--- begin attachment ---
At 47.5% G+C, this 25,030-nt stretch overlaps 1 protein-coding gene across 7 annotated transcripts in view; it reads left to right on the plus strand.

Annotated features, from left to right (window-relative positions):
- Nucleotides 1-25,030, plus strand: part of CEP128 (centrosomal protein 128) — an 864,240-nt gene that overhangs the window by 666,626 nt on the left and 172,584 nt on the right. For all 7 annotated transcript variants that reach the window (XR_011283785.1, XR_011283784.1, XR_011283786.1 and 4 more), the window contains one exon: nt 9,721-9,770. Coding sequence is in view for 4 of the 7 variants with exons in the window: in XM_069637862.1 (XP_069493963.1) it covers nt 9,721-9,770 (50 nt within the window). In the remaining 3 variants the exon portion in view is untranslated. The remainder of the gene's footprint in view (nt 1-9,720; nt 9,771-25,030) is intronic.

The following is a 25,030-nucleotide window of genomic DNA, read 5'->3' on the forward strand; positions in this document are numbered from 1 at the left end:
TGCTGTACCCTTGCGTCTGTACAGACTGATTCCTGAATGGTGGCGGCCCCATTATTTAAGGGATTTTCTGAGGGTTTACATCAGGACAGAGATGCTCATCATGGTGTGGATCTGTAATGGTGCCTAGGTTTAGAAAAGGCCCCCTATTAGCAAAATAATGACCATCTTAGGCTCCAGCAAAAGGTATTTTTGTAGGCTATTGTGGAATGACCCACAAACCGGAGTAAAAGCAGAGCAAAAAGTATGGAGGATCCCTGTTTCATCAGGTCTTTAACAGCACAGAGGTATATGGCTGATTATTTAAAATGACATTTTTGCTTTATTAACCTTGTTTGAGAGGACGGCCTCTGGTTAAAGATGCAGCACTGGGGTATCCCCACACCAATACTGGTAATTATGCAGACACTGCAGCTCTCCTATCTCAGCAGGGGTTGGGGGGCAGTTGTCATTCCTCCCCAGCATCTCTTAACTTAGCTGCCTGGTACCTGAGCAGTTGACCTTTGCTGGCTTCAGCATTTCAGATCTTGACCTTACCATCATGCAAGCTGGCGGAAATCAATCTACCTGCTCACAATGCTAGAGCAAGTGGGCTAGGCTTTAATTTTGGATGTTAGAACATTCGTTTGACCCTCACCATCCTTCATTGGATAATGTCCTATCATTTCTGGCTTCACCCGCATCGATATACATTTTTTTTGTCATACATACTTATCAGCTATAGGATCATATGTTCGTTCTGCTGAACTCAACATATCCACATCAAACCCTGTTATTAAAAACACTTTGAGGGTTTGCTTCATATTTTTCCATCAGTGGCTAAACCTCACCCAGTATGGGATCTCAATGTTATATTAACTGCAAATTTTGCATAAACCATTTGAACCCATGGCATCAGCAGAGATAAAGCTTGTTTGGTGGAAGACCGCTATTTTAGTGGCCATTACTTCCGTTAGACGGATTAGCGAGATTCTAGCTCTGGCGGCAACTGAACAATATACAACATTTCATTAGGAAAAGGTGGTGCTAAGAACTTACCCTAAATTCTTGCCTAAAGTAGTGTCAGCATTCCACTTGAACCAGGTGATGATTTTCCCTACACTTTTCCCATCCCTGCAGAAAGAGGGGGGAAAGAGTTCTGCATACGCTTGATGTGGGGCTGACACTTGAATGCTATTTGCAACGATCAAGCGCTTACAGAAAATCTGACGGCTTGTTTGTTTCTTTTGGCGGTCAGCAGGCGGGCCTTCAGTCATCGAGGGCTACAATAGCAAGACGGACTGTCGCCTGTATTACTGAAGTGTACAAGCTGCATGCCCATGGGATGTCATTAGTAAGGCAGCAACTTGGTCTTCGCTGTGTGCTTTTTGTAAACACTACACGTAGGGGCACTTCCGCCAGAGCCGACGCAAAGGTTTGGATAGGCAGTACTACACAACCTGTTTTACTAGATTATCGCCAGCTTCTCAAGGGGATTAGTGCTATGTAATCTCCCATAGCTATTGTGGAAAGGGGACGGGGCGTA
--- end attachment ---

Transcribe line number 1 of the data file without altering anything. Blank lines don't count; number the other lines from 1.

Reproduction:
At 47.5% G+C, this 25,030-nt stretch overlaps 1 protein-coding gene across 7 annotated transcripts in view; it reads left to right on the plus strand.